Google and language learning company Rosetta Stone announced
that Rosetta has dismissed its three-year-old trademark infringement lawsuit
and agreed to collaborate to "combat online advertising" for
That comes as good news to critics of Google, who have
argued the company has not done enough to police AdWords for online ads for
"The companies will also work together to help law
enforcement officials around the world go after counterfeiters at the
source," Google and Rosetta said in a joint announcement. Saying they
would rather join forces to combat online counterfeiting than square off in
court, they added: "By working together, Google and Rosetta Stone hope to
improve detection methods, and better protect from abuse brands like Rosetta
Stone, advertising platforms like Google AdWords, and ultimately consumers on
One of those Google critics had been Rosetta, which
sued Google in July 2009 for patent infringement for selling keyword
searches via Google AdWords that used trademarked terms that led Google users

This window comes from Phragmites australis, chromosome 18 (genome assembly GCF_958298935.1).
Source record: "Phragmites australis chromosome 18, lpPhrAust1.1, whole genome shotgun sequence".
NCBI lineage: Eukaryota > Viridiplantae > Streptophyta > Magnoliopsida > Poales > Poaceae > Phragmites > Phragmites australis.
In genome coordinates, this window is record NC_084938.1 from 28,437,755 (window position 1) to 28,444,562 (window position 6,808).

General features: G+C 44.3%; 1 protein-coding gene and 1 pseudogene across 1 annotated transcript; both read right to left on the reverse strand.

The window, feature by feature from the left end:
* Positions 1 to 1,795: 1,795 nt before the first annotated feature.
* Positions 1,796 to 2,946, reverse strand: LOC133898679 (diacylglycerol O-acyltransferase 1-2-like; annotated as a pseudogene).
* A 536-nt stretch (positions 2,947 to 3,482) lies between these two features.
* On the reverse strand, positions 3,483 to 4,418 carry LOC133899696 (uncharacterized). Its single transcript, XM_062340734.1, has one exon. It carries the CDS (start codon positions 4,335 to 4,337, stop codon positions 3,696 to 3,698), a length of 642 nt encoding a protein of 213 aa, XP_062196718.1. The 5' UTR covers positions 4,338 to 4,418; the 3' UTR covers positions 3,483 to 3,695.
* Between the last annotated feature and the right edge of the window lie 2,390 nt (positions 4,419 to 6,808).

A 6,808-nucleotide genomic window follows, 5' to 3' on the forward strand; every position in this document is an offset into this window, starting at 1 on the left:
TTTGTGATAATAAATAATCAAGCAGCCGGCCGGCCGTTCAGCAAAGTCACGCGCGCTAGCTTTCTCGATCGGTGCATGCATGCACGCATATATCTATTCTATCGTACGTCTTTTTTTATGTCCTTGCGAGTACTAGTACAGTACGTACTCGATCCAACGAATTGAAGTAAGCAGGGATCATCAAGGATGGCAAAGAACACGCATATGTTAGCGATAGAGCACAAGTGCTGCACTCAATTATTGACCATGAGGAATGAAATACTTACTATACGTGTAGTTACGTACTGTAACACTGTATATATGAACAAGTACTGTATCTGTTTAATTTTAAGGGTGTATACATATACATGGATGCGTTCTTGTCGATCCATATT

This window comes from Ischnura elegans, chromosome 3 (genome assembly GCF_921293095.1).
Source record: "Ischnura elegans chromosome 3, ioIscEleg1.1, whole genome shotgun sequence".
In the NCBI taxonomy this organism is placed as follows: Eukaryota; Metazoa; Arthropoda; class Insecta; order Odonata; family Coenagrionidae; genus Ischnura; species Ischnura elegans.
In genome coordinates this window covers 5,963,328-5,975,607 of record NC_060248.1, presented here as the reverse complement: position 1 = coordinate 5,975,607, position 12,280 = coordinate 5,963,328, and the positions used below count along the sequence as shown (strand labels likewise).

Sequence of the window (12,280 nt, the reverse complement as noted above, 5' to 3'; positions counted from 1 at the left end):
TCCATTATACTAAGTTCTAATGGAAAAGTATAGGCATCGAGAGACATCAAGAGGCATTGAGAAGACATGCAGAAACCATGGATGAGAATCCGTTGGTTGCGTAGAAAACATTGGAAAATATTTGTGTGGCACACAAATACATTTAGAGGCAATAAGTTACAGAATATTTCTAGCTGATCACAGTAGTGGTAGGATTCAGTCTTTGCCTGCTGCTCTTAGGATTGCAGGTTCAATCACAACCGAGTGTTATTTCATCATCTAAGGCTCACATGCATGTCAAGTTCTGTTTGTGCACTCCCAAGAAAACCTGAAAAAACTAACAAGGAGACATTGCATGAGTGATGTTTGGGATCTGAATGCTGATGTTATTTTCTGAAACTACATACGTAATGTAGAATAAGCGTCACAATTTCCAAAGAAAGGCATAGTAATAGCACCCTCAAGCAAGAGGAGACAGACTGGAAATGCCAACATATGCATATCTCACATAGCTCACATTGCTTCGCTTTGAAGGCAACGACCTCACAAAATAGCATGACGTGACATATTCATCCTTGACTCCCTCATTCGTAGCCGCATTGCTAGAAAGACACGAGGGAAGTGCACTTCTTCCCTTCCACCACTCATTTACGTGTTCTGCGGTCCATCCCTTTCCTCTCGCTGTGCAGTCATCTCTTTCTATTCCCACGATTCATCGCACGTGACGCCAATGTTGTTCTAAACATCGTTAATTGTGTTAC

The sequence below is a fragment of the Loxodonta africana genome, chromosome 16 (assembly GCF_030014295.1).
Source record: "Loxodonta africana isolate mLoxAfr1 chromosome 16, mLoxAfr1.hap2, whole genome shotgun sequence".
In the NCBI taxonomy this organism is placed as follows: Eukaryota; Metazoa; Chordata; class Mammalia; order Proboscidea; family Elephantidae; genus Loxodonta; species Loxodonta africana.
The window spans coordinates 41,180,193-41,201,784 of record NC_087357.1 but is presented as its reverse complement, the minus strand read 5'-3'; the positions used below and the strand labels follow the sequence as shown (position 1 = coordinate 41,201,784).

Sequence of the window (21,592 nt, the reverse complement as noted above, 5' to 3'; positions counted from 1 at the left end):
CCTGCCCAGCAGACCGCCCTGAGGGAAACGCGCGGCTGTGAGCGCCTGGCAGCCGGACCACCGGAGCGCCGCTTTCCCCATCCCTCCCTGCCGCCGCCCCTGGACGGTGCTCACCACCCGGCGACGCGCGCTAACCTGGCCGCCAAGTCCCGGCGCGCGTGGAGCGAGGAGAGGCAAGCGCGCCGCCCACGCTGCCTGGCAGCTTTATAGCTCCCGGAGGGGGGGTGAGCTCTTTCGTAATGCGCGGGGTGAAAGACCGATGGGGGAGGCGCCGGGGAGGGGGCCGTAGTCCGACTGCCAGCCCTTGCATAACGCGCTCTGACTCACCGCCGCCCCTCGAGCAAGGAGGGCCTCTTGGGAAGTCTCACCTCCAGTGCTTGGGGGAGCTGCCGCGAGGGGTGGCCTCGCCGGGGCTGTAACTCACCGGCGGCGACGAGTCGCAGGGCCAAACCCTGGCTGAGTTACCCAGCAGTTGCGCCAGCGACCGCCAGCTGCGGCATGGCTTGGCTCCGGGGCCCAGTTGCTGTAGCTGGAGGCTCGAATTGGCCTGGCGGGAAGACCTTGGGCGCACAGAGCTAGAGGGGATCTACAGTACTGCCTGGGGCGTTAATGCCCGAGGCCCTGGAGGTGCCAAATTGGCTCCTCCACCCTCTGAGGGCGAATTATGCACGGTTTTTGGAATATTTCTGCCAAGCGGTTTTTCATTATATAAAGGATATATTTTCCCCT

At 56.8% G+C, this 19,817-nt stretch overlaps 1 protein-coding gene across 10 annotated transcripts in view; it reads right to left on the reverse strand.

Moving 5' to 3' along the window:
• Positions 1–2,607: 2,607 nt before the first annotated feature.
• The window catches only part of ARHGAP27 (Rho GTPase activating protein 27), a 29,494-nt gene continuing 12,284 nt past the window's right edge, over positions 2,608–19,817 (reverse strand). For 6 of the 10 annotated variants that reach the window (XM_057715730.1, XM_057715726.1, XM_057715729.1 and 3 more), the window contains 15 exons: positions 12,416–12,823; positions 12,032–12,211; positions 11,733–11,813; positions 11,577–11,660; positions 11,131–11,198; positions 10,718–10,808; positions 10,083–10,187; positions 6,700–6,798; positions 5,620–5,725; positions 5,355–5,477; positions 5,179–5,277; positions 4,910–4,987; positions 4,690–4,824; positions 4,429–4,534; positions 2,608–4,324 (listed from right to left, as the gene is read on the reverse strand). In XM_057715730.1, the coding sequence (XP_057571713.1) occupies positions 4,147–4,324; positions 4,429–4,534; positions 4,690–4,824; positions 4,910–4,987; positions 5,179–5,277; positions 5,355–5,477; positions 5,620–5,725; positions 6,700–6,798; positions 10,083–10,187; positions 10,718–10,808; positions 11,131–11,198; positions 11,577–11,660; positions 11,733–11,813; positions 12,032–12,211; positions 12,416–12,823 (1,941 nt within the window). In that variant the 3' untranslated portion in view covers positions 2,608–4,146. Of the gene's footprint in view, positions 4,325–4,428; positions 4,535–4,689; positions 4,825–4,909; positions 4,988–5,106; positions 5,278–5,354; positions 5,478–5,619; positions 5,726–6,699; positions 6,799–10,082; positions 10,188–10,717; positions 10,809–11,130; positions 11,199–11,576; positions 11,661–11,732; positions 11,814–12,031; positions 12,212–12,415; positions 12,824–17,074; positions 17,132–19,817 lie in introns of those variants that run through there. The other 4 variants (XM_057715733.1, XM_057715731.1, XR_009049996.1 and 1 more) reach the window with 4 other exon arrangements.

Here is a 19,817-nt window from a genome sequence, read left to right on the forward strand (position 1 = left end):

to copycat Rosetta software.
The suit had been dismissed in 2010 by a Virginia U.S.
District Court, but was reinstated by the U.S. Court of Appeals for the fourth
Circuit in April.
Google helped lead the fight against the SOPA/PIPA
legislation - -which was defeated -- that would have given the government more
power to close down websites allegedly trafficking in counterfeit goods. The
bill's critics argued they opposed the bills because they were overbroad and
gave the government too much power without sufficient checks and balances.
Content providers countered that their opponents were defending a system that
tacitly condoned and profited from illegal sharing and counterfeiting of their
valuable intellectual property.
The dropping of the Rosetta suit follows the Oct.
4 announcement by Google that it had settled a copyright infringement suit
with the Association of American Publishers over books and journals Google was
digitizing for its Google Library Project.
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Contributing editor John Eggerton has been an editor and/or writer on media regulation, legislation and policy for over four decades, including covering the FCC, FTC, Congress, the major media trade associations, and the federal courts. In addition to Multichannel News and Broadcasting + Cable, his work has appeared in Radio World, TV Technology, TV Fax, This Week in Consumer Electronics, Variety and the Encyclopedia Britannica.